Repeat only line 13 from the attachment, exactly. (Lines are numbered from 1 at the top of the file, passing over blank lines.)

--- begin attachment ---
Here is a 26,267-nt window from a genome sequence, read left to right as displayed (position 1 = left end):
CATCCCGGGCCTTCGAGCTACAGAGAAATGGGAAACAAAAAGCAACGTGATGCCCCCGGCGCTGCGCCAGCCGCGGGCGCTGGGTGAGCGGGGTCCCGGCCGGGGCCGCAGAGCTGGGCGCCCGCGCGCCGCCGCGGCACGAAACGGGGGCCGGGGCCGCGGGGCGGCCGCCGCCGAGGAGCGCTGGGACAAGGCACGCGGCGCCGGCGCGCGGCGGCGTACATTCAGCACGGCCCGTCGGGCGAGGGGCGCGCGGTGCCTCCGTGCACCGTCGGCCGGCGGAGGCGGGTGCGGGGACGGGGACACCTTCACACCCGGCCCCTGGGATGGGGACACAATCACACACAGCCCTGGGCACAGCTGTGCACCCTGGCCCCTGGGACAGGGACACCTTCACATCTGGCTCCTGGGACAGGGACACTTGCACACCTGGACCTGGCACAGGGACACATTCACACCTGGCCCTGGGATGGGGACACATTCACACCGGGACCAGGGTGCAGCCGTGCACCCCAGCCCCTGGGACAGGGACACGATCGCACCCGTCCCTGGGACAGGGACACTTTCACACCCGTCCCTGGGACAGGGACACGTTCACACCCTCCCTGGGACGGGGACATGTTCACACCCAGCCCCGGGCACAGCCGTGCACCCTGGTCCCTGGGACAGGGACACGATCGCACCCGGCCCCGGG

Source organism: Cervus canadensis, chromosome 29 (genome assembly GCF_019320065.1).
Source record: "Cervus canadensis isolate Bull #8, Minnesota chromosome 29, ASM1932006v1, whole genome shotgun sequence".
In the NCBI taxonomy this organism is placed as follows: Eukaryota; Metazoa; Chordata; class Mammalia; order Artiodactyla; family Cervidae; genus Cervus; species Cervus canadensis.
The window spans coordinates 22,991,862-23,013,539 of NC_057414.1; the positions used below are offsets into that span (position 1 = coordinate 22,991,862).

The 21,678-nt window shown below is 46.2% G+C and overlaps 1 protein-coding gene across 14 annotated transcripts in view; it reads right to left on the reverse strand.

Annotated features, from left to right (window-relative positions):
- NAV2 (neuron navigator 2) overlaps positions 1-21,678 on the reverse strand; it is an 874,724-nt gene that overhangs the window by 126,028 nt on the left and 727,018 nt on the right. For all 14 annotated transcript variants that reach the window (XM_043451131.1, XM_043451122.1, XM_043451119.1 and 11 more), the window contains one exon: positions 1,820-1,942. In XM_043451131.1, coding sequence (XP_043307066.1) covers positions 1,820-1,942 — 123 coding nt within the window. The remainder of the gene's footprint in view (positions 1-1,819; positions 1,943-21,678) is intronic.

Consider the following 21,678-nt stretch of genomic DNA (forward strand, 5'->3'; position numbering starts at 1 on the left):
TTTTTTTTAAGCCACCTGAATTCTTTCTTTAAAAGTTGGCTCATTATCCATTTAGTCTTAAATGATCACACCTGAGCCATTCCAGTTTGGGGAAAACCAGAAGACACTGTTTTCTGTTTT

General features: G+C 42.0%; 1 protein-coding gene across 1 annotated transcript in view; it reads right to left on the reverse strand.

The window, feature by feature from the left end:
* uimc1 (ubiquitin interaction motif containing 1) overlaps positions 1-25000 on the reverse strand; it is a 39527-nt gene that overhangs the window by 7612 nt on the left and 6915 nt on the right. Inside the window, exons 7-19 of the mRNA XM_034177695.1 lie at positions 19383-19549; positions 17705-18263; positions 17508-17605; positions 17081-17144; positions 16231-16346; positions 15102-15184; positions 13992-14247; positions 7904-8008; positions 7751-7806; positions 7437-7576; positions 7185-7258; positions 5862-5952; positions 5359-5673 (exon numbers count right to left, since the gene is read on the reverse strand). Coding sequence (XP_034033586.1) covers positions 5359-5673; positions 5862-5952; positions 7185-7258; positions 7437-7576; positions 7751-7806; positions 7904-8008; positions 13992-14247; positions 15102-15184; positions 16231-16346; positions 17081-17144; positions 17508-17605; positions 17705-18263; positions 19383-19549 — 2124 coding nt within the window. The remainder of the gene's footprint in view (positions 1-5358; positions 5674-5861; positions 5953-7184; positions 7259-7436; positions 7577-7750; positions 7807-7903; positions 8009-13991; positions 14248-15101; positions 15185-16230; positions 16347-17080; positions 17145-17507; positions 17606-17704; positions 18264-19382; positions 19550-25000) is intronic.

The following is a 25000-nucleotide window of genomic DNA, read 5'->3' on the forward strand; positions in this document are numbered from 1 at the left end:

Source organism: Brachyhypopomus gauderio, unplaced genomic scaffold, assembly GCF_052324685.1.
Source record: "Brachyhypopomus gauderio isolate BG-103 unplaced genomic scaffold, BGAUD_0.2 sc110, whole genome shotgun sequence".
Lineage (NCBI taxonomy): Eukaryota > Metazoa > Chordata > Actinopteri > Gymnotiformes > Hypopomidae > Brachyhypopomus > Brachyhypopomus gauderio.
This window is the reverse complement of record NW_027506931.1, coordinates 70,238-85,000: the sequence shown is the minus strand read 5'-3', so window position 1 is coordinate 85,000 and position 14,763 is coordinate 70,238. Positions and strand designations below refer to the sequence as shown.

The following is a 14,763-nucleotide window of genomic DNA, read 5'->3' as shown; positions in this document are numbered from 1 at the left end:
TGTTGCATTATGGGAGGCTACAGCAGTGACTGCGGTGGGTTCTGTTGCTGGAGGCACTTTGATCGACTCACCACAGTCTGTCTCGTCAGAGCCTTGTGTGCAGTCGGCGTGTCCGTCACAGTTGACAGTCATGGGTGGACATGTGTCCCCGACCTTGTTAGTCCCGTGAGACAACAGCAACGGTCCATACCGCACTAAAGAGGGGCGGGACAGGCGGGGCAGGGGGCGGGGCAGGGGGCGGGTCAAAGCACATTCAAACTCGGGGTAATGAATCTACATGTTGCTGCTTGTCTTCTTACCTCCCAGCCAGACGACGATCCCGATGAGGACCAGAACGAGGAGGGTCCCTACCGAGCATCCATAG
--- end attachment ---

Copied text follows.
The window, feature by feature from the left end: